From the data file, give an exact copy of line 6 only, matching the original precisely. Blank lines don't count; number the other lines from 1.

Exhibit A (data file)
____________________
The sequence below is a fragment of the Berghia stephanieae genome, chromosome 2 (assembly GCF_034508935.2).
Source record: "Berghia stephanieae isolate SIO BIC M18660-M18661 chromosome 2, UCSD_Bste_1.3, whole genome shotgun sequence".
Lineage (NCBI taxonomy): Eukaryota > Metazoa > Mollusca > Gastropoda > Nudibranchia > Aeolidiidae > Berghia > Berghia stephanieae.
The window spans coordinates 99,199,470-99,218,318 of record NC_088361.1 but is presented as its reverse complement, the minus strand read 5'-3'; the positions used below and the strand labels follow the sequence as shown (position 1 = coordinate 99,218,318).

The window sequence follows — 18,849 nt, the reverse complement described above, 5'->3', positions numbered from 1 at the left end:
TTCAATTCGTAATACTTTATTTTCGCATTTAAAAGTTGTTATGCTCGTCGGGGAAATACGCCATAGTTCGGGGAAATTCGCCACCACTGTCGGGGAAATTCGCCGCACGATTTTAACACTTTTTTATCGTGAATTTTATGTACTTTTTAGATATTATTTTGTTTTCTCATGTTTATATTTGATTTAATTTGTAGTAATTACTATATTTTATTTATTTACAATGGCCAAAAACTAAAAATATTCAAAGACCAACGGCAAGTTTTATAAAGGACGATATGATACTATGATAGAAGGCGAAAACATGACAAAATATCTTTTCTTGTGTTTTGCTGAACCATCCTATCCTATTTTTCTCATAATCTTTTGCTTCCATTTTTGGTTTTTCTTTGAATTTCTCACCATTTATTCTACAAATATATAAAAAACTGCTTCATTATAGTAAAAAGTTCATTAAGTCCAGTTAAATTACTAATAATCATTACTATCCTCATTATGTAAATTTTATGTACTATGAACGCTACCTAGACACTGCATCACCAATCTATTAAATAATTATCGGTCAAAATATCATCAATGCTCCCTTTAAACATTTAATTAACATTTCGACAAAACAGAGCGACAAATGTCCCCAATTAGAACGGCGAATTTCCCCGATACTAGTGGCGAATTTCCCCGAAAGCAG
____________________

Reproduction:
TTCAATTCGTAATACTTTATTTTCGCATTTAAAAGTTGTTATGCTCGTCGGGGAAATACGCCATAGTTCGGGGAAATTCGCCACCACTGTCGGGGAAATTCGCCGCACGATTTTAACACTTTTTTATCGTGAATTTTATGTACTTTTTAGATATTATTTTGTTTTCTCATGTTTATATTTGATTTAATTTGTAGTAATTACTATATTTTATTTATTTACAATGGCCAAAAACTAAAAATATTCAAAGACCAACGGCAAGTTTTATAAAGGACGATATGATACTATGATAGAAGGCGAAAACATGACAAAATATCTTTTCTTGTGTTTTGCTGAACCATCCTATCCTATTTTTCTCATAATCTTTTGCTTCCATTTTTGGTTTTTCTTTGAATTTCTCACCATTTATTCTACAAATATATAAAAAACTGCTTCATTATAGTAAAAAGTTCATTAAGTCCAGTTAAATTACTAATAATCATTACTATCCTCATTATGTAAATTTTATGTACTATGAACGCTACCTAGACACTGCATCACCAATCTATTAAATAATTATCGGTCAAAATATCATCAATGCTCCCTTTAAACATTTAATTAACATTTCGACAAAACAGAGCGACAAATGTCCCCAATTAGAACGGCGAATTTCCCCGATACTAGTGGCGAATTTCCCCGAAAGCAG